We propose to continue our 20-year NICHD T32 Program within the outstanding environment built under the Vanderbilt Program in Developmental Biology (VUPDB). Balancing demand for slots with faculty preceptor numbers, we request six slots, as current. T32 awards are standardly two years after a first year of core courses and lab rotations, but mandated training continues past the two-year period. VUPDB and thus this T32 cover basic and clinical programs in a physically compact site creating harmonious interactions and extensive collaboration. Strengths are: (1) growth in new technologies affecting developmental biology; (2) easy faculty-trainee access; (2) trainee and advisory committee feedback; (3) trainee-specific activities (selecting visiting scientists, designing research forums and annual retreat, advanced teaching in faculty- directed courses, student/postdoc-designed RCR courses, self-driven research-in-construction); (4) excellent record of recruiting and placing trainees in academia, industry, or teaching. Guidance feedback is internal from all levels, and by twice-per-cycle activity of an advisory committee. We pay excellent attention to URM/disadvantaged groups, with specific mechanisms to shore up background knowledge and provide dedicated faculty mentoring and peer-to-peer student advice. Institutional support includes funding first-year students via an Interdisciplinary Graduate Program (IGP); (b) support funds to VUPDB for support functions that otherwise would not exist but are key to this T32?s success. A carefully designed suite of didactic and less formal courses and activities immerses trainees in new technology application to biological processes, such as: mass spectrometry/cytometry; flow cytometry; super-resolution and other types of microscopy (including a new Nikon Center of Excellence); NMR imaging; bioinformatics, biostatistics and computational/systems biology, with a growing emphasis on single-cell analysis, epigenetic guidance and gene-regulatory networks, and new cell-biological principles such as intracellular phase-separation. Studies encompass embryonic patterning, organogenesis, physiological regulation, reproduction and aging, induced pluripotency, transdifferentiation and regeneration, metaplasia and cancer. Trainees experience multi-PI and small team-oriented efforts. Courses, lab teaching, and seminar speakers emphasize how developmental biology also generates core insight into cell biology, biochemistry, and evolution. We leverage various model systems based on a foundation of expertise in yeast, nematode worms, fruitflies, zebrafish, chicken, and mouse. The Biomedical Research Education and training (BRET) office co-ordinates RCR, enhancement of rigor in research, and workshops on various career tracks.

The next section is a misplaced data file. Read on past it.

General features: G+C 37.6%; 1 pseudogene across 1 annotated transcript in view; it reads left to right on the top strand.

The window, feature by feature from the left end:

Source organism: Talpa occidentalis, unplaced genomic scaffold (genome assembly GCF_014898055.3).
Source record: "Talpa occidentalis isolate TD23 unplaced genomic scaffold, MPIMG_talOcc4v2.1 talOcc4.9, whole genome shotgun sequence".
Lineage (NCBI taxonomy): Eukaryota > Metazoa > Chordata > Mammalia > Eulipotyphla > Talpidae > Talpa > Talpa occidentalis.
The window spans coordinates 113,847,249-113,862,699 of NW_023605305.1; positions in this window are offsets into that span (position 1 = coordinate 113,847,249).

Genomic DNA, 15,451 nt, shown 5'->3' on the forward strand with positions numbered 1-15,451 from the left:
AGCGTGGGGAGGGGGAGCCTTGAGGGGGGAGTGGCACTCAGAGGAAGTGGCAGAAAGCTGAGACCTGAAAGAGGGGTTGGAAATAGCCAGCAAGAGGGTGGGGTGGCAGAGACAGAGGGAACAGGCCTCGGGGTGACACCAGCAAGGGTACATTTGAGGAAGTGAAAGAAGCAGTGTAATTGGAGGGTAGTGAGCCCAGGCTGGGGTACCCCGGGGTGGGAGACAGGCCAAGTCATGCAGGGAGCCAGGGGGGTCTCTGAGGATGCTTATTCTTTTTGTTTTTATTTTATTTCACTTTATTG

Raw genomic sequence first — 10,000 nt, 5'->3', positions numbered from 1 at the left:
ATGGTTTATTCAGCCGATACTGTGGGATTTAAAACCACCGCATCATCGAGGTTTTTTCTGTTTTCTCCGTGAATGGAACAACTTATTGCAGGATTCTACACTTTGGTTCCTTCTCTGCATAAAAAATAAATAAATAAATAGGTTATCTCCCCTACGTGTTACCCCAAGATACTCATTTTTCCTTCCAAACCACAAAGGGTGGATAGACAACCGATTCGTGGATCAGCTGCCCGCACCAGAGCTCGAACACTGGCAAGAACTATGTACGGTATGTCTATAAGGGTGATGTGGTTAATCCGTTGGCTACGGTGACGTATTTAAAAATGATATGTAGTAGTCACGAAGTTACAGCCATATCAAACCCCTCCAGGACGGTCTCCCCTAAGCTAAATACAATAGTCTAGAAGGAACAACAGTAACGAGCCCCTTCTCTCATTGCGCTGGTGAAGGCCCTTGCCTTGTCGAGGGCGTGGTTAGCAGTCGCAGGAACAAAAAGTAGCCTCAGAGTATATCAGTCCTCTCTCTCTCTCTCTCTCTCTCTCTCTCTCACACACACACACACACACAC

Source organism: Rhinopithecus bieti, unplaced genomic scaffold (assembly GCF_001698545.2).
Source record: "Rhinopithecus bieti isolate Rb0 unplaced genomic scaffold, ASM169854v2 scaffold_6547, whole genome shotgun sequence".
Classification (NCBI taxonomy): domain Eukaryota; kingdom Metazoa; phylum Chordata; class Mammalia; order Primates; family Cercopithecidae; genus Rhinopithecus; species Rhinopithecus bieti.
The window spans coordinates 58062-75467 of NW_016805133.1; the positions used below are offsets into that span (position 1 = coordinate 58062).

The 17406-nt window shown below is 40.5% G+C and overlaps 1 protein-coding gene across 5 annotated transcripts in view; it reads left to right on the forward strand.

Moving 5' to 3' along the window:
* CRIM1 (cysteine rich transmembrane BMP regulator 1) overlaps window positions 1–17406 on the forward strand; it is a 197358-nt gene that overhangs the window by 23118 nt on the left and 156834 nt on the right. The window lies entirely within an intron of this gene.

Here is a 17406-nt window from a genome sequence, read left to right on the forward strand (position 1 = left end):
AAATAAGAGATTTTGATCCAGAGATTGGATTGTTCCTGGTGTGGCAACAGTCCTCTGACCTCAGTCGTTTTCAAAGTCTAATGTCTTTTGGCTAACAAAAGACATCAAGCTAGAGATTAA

We aim to produce trainees widely versed in classical and forefront ?developmental? concepts directly relevant to human health and disease, but also trained in comparative analyses and process/theme-based discovery. Our introductory mandated Boot Camp provides trainees an unusually strong and explicit connection to human disease and birth defects.
The broad discipline of Developmental Biology has undergone massive alterations over the last few years to include whole-genome level analyses, high-resolution imaging (including real-time on live tissue), and sophisticated genetic techniques, to allow study of behavior and differentiation of single or groups of cells, and in normal or gene-mutated conditions. Developmental Biological studies lead to massive insights into human congenital syndromes, cellular deficits that result in defective organogenesis or specific physiological or homeostatic problems, and how mature cells in the body are destabilized in cancer. This training program selects high quality students from diverse backgrounds, brings them up to speed in the battery of new techniques that can now be applied, and provides them with direct clinical and translational connections to their research, including the skills to move into higher positions doing research directly relevant to human biology and disease, or to move into industrial or teaching positions.
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